The decade-long research, led by Professor James Dale at the Queensland University of Technology (QUT), involved extensive laboratory tests and field trials in north Queensland.
Dale said the genetic modification process resulted in the identification and selection of banana genes that could be used to enhance pro-vitamin A in banana fruit.
The research, backed by close to $10 million from the Bill & Melinda Gates Foundation, ultimately aimed to improve the nutritional content of bananas in Uganda, where the fruit is the major staple food.
Dale described the development of the bio-fortified banana as a significant humanitarian project.
"The East African Highland cooking banana is an excellent source of starch. It is harvested green, then chopped and steamed,” he said. “But it has low levels of micronutrients, particularly pro-vitamin A and iron. The consequences of vitamin A deficiency are severe.”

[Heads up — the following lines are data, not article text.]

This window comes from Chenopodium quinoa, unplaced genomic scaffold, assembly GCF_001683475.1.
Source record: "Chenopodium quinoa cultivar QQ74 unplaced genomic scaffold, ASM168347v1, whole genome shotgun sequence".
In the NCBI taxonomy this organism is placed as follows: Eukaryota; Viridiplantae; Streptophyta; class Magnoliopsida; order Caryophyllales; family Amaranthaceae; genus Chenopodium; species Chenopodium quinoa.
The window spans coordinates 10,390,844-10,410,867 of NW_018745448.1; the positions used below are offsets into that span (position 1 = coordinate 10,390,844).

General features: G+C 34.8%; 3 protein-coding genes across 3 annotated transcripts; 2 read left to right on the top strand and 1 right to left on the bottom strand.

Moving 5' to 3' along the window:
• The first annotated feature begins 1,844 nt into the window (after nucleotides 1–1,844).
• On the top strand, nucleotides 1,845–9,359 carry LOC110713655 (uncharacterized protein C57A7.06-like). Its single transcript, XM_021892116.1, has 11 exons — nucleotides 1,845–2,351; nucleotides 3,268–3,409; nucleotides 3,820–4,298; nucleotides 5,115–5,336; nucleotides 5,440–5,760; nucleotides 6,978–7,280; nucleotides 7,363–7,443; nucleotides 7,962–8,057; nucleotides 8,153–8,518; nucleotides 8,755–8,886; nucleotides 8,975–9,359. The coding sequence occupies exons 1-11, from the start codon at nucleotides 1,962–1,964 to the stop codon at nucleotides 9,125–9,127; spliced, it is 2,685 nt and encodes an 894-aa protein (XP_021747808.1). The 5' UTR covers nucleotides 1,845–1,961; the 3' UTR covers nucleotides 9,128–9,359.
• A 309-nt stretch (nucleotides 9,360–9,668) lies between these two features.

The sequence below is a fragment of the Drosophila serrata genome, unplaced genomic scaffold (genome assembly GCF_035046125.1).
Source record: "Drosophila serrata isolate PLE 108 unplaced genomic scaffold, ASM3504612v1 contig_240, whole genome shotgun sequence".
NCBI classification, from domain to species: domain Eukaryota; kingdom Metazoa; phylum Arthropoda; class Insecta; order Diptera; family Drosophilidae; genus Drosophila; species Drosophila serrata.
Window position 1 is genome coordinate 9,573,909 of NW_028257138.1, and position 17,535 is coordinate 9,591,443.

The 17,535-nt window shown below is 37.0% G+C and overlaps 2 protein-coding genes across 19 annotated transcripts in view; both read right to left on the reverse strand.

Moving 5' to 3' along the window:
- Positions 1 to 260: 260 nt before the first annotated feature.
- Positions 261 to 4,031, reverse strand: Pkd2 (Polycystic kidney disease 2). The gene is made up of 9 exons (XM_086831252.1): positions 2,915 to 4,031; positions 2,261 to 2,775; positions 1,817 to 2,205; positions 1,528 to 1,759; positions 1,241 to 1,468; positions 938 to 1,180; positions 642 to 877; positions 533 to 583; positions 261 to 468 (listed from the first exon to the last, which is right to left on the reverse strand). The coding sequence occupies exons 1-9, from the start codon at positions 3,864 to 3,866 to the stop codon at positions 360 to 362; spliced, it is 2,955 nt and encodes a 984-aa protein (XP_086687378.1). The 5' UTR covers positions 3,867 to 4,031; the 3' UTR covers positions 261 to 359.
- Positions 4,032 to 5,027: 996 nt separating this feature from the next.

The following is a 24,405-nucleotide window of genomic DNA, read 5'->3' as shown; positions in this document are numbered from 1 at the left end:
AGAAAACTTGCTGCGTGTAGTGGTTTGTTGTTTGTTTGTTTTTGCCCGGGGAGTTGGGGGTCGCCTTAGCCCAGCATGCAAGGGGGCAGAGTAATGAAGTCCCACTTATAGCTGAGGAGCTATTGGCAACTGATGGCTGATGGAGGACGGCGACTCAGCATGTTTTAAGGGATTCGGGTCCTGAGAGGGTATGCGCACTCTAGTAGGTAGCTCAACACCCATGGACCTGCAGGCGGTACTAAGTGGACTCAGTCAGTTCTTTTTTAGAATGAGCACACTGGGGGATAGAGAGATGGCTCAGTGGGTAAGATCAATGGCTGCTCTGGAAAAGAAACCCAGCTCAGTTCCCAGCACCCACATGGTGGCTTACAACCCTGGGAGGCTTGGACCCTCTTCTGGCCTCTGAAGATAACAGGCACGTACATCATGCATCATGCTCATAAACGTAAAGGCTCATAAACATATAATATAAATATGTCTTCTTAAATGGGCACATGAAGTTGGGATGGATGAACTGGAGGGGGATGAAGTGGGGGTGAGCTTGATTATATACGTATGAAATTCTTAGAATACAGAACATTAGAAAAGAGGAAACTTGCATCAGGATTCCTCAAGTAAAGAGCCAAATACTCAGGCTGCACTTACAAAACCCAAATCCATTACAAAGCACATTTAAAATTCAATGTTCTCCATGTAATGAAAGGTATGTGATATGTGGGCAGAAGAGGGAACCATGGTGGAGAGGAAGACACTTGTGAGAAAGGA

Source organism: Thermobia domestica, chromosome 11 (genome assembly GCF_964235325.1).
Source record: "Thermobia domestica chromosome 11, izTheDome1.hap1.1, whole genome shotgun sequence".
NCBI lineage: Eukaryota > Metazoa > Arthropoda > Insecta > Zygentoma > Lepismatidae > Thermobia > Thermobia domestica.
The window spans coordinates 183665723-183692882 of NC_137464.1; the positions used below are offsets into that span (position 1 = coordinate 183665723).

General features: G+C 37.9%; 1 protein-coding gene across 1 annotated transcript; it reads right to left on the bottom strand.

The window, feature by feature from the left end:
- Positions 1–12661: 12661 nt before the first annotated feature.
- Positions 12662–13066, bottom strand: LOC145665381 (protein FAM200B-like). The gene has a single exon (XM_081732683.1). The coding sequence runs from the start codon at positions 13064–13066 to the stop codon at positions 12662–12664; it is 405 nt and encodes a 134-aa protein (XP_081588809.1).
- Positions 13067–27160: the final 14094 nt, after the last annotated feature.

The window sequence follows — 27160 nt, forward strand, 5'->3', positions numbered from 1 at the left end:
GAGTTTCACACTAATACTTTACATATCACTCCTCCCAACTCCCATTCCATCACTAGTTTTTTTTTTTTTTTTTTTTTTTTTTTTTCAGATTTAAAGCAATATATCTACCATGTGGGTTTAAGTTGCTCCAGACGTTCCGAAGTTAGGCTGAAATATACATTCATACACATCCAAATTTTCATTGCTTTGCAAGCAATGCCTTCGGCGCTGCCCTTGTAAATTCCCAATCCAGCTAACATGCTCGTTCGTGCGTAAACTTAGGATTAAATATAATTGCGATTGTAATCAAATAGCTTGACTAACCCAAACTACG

Excellent vitamin levels
He added it had been estimated that 650,000 to 700,000 children worldwide die from pro-vitamin A deficiency each year, with a further several hundred thousand going blind.
“What we’ve done is take a gene from a banana that originated in Papua New Guinea and is naturally very high in pro-vitamin A but has small bunches, and inserted it into a Cavendish banana,” he said.
“Over the years, we’ve been able to develop a banana that has achieved excellent pro-vitamin A levels, hence the golden orange rather than cream-coloured flesh. Achieving these scientific results, along with their publication, is a major milestone in our quest to deliver a more nutritional diet to some of the poorest subsistence communities in Africa."
Ugandan farmers will begin growing the pro-vitamin A rich bananas in 2021.
"Our science works," Dale said, “We tried and tested hundreds of different genetic variations here in our lab and in field trials in Queensland until we got the best results. These elite genes have been sent to Uganda in test tubes, where they have been inserted into Ugandan bananas for field trials there.”
He said another really pleasing aspect of the project was the fact that young Ugandan students, who came to QUT to undertake their studies, had now completed their PhDs and were overseeing the research and field trials in Uganda.